At least seven dead as fighting in Myanmar shows no sign of ending
Anti-military coup protests in Myanmar - Police officers walk down the street during clashes at a protest against the military coup and detention of civilian leaders in Myanmar. - Aung Kyaw Htet/SOPA Images via ZUMA Wire/dpa
Anti-military coup protests in Myanmar - Police officers walk down the street during clashes at a protest against the military coup and detention of civilian leaders in Myanmar. - Aung Kyaw Htet/SOPA Images via ZUMA Wire/dpa

At least seven protesters were killed on Wednesday as security forces used live ammunition on the 30th day of demonstrations against last month's military coup, local media reported and witnesses claimed on social media.

Local media had multiple reports of security forces using force against protesters. The Eleven Myanmar news portal tweeted reports of authorities using tear gas, flash grenades and rubber bullets against protesters in Yangon, the country's largest city.

There were reports of police using live ammunition against the protesters, including unconfirmed reports of one young protester dead in the northern city of Myingyan.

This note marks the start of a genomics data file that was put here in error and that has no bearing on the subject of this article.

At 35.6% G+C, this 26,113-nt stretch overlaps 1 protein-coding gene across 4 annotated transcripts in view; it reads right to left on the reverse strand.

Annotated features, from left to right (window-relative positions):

Two other demonstrators, a 37-year-old man and a 19-year-old woman, died in the city of Mandalay, Myanmar Now reported. Other media outlets said there had been four protester deaths in the city of Monywa, but no details were provided.

It is not known how many deaths have resulted from the clashes. On Sunday, there were reports of 18.

The UN Security Council has decided to discuss the matter, most likely in the form of a closed session on Friday. The decision comes amid appeals from inside Myanmar for the UN to send aid. Sources on the ground are referring to it as a "war zone."

Citing election tampering without providing any evidence, the military ousted the democratically elected government at the start of February.

The government's de facto leader, Aung San Suu Kyi, has been in house arrest since then and is facing charges ranging from sowing disorder to illegally importing walkie talkies.

Although the military is guaranteed a veto-proof minority in the legislature, it seems to have been surprised by the size of the win of Suu Kyi's National League for Democracy (NLD) in November elections.